My personal commitment to inclusiveness stems from early developmental influences. My extended family is diverse socially, economically, religiously, politically, and ethnically. We have always seen differences as desirable, adding interest and variety to family gatherings.
We investigated differences of opinion or lifestyle not to correct an errant member, but to understand that individual's unique perspective. Struggles and controversy were/are inevitable. The resolution of differing opinions or the understanding of differing lifestyles was/is viewed as a challenging exercise. We did not view them as an attack on erring members.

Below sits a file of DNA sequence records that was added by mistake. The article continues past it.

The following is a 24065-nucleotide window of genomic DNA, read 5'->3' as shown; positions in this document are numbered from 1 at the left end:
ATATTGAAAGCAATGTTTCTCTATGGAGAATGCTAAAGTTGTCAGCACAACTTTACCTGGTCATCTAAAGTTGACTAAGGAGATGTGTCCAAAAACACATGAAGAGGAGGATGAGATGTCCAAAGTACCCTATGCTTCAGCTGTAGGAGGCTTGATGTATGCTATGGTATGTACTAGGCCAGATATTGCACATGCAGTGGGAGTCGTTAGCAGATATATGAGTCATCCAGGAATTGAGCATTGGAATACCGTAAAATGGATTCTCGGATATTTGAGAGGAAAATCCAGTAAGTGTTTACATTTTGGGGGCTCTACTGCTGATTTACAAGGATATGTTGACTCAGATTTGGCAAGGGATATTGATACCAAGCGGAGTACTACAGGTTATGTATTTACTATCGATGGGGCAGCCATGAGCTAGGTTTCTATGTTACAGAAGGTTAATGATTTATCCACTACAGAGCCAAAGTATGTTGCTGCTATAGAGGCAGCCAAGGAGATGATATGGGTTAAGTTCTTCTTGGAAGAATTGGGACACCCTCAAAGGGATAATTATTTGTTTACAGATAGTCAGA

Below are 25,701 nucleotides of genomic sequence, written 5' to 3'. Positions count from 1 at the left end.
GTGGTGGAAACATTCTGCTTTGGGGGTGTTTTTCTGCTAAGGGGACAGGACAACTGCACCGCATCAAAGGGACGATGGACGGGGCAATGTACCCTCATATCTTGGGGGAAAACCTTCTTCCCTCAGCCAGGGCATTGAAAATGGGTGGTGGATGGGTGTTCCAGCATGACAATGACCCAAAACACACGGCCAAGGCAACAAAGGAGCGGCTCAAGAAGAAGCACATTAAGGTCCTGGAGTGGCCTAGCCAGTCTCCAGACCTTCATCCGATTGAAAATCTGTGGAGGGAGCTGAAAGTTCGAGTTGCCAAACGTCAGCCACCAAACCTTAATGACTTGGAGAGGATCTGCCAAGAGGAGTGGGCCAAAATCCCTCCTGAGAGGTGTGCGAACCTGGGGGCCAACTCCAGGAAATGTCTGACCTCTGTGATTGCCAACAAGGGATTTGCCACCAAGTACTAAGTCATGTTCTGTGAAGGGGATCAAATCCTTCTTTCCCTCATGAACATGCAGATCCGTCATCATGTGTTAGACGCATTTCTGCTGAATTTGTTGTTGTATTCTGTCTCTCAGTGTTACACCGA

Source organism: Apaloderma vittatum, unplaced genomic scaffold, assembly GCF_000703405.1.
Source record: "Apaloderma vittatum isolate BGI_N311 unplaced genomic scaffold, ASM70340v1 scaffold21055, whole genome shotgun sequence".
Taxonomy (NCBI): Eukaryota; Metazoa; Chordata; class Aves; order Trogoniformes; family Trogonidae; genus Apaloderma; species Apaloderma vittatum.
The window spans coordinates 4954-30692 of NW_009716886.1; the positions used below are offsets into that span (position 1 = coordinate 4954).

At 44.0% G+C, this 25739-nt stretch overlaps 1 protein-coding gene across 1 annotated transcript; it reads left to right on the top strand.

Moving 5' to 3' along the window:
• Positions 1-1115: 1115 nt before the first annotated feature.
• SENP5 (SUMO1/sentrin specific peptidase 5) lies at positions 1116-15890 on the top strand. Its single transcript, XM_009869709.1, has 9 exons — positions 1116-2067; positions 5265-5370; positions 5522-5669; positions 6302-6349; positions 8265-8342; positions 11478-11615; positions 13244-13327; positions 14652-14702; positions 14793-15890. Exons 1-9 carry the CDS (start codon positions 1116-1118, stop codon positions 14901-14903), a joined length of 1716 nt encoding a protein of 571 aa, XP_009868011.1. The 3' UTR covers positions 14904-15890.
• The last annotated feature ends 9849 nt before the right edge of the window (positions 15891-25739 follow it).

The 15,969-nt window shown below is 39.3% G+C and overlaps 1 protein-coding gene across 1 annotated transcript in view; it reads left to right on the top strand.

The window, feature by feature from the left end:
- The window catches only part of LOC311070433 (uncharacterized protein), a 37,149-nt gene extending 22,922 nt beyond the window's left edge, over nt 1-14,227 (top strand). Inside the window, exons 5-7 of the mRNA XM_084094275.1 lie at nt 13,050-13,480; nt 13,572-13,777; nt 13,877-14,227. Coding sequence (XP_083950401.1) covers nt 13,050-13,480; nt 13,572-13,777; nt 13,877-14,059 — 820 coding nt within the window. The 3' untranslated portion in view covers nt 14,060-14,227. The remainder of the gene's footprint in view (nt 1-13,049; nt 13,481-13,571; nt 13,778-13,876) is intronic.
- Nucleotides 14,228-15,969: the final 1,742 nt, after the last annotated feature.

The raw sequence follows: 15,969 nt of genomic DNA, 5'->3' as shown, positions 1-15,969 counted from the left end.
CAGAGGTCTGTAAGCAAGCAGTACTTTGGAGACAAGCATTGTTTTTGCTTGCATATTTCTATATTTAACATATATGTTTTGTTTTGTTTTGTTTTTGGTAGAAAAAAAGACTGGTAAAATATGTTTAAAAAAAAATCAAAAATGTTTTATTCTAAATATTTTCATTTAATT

This basic understanding that it is "ok" to be different was supported and expanded during my undergraduate studies at the University of Iowa (1968-1972). I was a Theatre major during a major social upheaval. The Theatre department offered an excellent opportunity to observe widely differing opionions and lifestyles. These opinions or lifestyles may differ from my own or from the community norm. Yet the moral and ethical imperatives that motivate this diversity are not dependent upon primal drives. They are dependent on commitment to moral and ethical behavior.
When we apply that understanding to the Church, a person's lifestyle or orientation is secondary to commitment to the Christian life. As the psalmist writes (Psalm 130:3), no lifestyle or orientation can stand the complete scrutiny of our omniscient God. Our acceptability and salvation are not in our works, but in our faith in Christ. I am called to ministries that open the church to the diverse manifestations of the spirit.
Rev'd R. Craig Bennett, O.S.L., D.Min.
Western Pennsylvania Conference